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Wednesday, April 21, 1999 Published at 17:31 GMT 18:31 UK


'Denver shooting linked to Nato bombing'

Two TV channels went off air after the Usce building was bombed

Nato's air strikes on Yugoslavia are linked to Tuesday's "massacre" at a Colorado school, the Yugoslav news agency Tanjug argued on Wednesday morning.

Kosovo: Special Report
It said the incident was a symptom of the "American values" which Nato was attempting to impose on Yugoslavia through its bombing campaign.

The killings were "another manifestation of how profoundly disturbed American society is", Tanjug said.

The agency accused US President Bill Clinton of cynicism in failing to acknowledge the connection between the killings and the Nato strikes.

"Clinton... bears the lion's share of responsibility for the catastrophic examples set to the generations of young Americans by showing them that their country, the United States, solves matters by force and resorts to the killing of people whenever somebody stands up to it."

"They say that one of the reasons why they want to enslave and occupy Yugoslavia and place the Balkans under their control is to propagate their American values.

"Violence is evidently one of the main principles and values known to US society and, unfortunately, its youth and future generations," Tanjug added.

Attacks on party HQ


[ image: Gorica Gajevic:
Gorica Gajevic: "Savage and cowardly attack"
Other Yugoslav media concentrated on Nato's attack on the Serbian media machine on Wednesday when it bombed the Usce tower block in Belgrade, which housed two television stations.

The Pink television channel and the Kosava television channel, whose chief editor is Slobodan Milosevic's daughter, Marija, went off the air following the attack.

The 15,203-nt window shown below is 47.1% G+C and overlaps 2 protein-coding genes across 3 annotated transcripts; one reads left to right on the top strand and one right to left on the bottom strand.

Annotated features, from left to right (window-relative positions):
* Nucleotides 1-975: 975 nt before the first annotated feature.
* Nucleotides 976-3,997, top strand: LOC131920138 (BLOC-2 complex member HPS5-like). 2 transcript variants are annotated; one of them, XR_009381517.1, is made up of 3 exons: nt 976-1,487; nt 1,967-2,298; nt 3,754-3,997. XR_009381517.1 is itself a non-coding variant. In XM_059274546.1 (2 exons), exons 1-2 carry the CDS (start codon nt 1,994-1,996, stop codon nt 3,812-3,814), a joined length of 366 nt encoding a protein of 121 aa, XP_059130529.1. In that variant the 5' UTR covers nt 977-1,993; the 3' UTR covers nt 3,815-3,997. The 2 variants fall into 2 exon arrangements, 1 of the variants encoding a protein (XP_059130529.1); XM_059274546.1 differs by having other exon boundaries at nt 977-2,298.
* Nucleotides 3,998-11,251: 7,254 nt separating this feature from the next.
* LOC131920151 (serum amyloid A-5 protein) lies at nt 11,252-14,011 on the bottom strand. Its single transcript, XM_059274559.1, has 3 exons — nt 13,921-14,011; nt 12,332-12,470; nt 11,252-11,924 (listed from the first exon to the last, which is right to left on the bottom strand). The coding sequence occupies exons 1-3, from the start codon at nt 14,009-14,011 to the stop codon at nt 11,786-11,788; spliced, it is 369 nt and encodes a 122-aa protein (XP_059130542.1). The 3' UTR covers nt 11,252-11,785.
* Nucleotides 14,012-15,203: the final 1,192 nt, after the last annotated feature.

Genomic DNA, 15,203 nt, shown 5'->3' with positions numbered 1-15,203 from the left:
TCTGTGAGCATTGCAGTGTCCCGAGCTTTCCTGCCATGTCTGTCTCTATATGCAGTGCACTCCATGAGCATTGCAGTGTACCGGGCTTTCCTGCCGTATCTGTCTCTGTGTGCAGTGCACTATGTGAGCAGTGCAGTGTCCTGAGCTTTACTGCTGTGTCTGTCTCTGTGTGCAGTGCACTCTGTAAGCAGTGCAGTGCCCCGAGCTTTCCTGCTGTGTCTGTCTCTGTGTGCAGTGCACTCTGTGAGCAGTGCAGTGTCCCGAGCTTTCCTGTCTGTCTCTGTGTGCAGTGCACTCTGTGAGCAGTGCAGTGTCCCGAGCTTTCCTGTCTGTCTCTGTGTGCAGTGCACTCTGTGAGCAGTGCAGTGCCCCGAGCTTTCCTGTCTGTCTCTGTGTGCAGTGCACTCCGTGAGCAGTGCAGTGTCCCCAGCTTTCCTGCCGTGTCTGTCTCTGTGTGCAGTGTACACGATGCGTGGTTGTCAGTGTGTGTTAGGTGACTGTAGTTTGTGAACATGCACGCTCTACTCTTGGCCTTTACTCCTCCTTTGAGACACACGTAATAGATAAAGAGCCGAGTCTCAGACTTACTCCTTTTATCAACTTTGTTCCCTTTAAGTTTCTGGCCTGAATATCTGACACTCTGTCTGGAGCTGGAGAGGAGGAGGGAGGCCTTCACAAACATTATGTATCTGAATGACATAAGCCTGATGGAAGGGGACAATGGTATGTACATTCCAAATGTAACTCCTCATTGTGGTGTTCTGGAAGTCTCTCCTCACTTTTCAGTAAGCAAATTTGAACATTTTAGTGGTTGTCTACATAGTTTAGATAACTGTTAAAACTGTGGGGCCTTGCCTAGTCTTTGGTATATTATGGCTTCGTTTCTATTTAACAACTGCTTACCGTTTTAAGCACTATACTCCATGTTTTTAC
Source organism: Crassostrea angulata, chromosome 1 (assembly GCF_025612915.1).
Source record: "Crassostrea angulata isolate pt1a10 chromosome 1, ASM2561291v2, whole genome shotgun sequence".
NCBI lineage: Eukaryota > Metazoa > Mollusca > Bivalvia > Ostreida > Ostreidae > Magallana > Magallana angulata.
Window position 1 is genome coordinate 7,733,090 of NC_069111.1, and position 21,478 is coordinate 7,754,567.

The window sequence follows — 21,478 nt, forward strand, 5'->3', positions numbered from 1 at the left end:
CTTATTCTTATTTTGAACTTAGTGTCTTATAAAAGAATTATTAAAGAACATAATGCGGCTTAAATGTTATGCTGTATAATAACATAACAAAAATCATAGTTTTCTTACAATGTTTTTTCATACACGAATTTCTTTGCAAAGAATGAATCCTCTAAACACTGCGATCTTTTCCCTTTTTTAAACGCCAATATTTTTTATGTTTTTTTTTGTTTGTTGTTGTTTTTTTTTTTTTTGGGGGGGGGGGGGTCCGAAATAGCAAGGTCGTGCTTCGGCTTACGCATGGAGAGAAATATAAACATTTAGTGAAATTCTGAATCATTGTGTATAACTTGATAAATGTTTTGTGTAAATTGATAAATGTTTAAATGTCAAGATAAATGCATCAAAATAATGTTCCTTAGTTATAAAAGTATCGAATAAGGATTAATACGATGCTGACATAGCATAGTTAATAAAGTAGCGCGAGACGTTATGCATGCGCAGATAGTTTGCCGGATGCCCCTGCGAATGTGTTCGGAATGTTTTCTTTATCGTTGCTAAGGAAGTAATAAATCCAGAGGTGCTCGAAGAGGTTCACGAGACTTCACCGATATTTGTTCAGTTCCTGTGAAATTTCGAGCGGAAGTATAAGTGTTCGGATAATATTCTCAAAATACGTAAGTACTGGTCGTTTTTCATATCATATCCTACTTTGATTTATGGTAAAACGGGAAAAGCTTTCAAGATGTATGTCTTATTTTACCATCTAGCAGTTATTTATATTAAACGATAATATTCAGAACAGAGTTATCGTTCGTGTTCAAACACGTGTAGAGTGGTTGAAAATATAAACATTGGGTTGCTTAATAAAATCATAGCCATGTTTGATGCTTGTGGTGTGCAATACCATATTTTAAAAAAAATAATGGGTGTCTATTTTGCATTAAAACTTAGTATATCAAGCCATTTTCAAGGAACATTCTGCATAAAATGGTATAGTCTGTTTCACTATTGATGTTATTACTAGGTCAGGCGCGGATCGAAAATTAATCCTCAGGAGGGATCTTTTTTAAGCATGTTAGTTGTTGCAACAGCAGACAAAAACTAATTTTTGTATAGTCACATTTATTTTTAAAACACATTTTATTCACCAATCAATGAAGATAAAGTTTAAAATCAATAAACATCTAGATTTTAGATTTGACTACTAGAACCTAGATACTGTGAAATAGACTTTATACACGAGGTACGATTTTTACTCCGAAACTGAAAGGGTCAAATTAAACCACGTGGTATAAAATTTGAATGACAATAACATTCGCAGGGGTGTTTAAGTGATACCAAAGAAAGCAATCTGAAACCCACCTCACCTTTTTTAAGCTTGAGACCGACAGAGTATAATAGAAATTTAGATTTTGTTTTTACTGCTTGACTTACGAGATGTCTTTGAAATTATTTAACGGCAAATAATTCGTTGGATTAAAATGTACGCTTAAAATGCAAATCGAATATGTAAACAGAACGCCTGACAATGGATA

The business centre also housed the headquarters of the ruling Socialist Party of Serbia, and the attack prompted senior Serbian officials to condemn what they described as attacks on "civilian targets".

"This is yet another savage and cowardly attack carried out by the criminals and murderers from Nato," said Socialist Party secretary-general, Gorica Gajevic.

"This is an absolutely civilian facility that was not only the headquarters of the Socialist Party of Serbia but also housed more than 20 companies," Gajevic said on Serbian radio.

Tanjug quoted Serbian Prime Minister Mirko Marjanovic as saying the strike on the Usce building was proof that the alliance was trying to kill civilians... and that "this pro-fascist movement must be stopped".

Belgrade RTS SAT television broadcast the first footage of the attack, showing extensive damage, with flames engulfing the lower floors of the building, and scattered debris.

It also showed Mr Gajevic, visibly outraged, condemning Nato as "idiots". This interview, and a statement from Mr Marjanovic, were broadcast against the background of the burning building with the sound of a raging fire drowning out the officials' voices.

International rail link cut


[ image: Damage to Novi Sad's last Danube bridge]
Damage to Novi Sad's last Danube bridge
Tanjug also reported the bombing of the last remaining bridge over the Danube in the city of Novi Sad in northern Yugoslavia.

Two missiles, fired at 00:40 GMT on Wednesday, hit the middle section of the Zezelj bridge, which can now only be crossed by pedestrians.

The international rail route linking Belgrade with Budapest and elsewhere in Europe, which also ran across the bridge, has also been cut, Tanjug said.

Serbian radio said in its broadcast at 08:00 GMT that four people had been killed and 20 injured during an overnight Nato attack on a refugee camp near Djakovica.

"The aggressor's aircraft at 24:03 [22:03 GMT] bombed the refugee settlement in Bistraznik near Djakovica in the vicinity of the scene of the crime perpetrated upon the homebound Albanian refugees a few days earlier," it said.

BBC Monitoring http://www.monitor.bbc.co.uk based in Caversham in southern England, selects and translates information from radio, television, press, news agencies and the Internet from 150 countries in more than 70 languages.





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